Think you might have this condition?

Use the Symptom Checker to check your symptoms

Add this to your profile
Banner for leaf pages 2

Drug abuse (opioids)

Also known as Opioid Abuse and Opiate Abuse

Opioid dependence is a medical diagnosis characterized by an individual's inability to stop using opiates (morphine, heroin, codeine, oxycodone, hydrocodone, etc.) even when objectively it is in his or her best interest to do so, and is a major component of opioid addiction. In 1964 the WHO Expert Committee on Drug Dependence introduced "dependence" as "A cluster of physiological, behavioural and cognitive phenomena of variable intensity, in which the use of a psychoactive drug (or drugs) takes on a high priority. The necessary descriptive characteristics are preoccupation with a desire to obtain and take the drug and persistent drug-seeking behaviour. Determinants and problematic consequences of drug dependence may be biological, psychological or social, and usually interact". The core concept of the WHO definition of "drug dependence" requires the presence of a strong desire or a sense of compulsion to take the drug; and the WHO and DSM-IV-TR clinical guidelines for a definite diagnosis of "dependence" require that three or more of the following six characteristic features be experienced or exhibited:

Source: Wikipedia

What are the symptoms?

Within all the people who go to their doctor with drug abuse (opioids), 67% report having drug abuse, 46% report having depressive or psychotic symptoms, and 40% report having depression. The symptoms that are highly suggestive of drug abuse (opioids) are drug abuse, although you may still have drug abuse (opioids) without those symptoms.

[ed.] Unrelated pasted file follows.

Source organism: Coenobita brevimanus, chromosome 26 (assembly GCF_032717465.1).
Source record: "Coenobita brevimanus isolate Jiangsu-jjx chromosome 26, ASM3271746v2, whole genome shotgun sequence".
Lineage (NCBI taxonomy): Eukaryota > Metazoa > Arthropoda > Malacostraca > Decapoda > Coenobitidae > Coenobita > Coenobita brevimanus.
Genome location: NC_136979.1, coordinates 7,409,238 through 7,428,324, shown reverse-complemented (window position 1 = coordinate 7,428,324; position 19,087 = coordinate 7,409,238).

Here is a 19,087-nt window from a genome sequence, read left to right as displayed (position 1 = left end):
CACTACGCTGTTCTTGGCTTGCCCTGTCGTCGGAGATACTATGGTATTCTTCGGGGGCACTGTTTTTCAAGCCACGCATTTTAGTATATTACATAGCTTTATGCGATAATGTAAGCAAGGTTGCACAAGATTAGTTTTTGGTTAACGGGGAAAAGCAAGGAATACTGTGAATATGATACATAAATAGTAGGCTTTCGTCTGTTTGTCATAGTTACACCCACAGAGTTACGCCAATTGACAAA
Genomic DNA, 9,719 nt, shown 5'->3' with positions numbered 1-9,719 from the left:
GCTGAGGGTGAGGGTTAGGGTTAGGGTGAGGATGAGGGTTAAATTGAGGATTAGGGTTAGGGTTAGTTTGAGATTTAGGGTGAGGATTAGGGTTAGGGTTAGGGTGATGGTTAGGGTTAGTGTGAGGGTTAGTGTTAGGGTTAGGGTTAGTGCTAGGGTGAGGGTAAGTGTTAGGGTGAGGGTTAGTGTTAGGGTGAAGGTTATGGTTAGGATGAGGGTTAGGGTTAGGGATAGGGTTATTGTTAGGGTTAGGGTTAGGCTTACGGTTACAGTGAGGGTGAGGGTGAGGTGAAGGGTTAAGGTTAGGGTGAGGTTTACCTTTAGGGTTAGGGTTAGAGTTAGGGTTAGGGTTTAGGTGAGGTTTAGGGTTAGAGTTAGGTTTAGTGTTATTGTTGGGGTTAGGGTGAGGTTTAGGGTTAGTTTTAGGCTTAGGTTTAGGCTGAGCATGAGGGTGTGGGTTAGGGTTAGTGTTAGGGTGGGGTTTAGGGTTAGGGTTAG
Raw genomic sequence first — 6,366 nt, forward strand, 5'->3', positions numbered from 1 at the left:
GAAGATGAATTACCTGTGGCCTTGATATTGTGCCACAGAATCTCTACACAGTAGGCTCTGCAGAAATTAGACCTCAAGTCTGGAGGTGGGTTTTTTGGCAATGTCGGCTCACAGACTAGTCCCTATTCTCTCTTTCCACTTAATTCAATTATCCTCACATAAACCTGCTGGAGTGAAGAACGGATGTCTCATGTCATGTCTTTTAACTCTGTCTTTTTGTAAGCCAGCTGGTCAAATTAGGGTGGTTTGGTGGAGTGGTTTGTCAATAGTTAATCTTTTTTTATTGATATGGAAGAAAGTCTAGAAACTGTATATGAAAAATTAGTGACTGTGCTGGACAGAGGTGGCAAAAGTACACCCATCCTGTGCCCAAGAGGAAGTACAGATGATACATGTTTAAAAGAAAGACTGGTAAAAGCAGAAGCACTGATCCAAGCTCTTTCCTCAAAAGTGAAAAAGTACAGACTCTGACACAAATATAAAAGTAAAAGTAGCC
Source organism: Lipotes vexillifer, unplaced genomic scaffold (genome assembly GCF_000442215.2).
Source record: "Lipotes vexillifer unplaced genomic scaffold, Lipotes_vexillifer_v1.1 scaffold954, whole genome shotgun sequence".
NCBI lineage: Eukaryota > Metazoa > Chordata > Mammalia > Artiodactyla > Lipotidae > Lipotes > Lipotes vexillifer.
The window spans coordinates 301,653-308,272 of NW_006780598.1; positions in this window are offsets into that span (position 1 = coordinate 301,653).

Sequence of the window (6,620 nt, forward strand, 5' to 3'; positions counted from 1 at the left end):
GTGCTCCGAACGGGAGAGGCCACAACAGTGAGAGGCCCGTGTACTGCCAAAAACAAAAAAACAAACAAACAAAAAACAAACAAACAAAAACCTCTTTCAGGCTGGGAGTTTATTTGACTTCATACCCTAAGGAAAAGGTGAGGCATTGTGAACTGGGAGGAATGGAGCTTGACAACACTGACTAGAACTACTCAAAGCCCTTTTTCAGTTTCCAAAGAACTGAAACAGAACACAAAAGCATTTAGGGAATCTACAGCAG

What might my doctor prescribe?

Common Tests and Procedures

Patients with drug abuse (opioids) often receive mental health counseling, psychotherapy, urinalysis, depression screen, toxicology screen, blood alcohol, psychological and psychiatric evaluation and therapy and microscopic examination (bacterial smear; culture; toxicology) .

Common Medications

The most commonly prescribed drugs for patients with drug abuse (opioids) include buprenorphine / naloxone, methadone, buprenorphine (suboxone), naloxone (suboxone), naltrexone, chlordiazepoxide, paliperidone (invega), acamprosate (campral), trimipramine, pergolide, magnesium lactate, hydrocortisone-neomycin topical and interferon alfa-2a .

Who is at risk?

Groups of people at highest risk for drug abuse (opioids) include age 30-44 years age 15-29 years. On the other hand, age 75+ years, age 1-4 years, and age < 1 years almost never get drug abuse (opioids).

Age

< 1 years
0.0x
1-4 years
0.0x
5-14 years
0.1x
15-29 years
1.6x
30-44 years
2.1x
45-59 years
1.3x
60-74 years
0.3x
75+ years
0.0x

Sex

Male
1.4x
Female
0.7x

Race/Ethnicity

Black
1.1x
Hispanic
0.6x
White
1.1x
Other
0.6x
Ajax-loader Loading...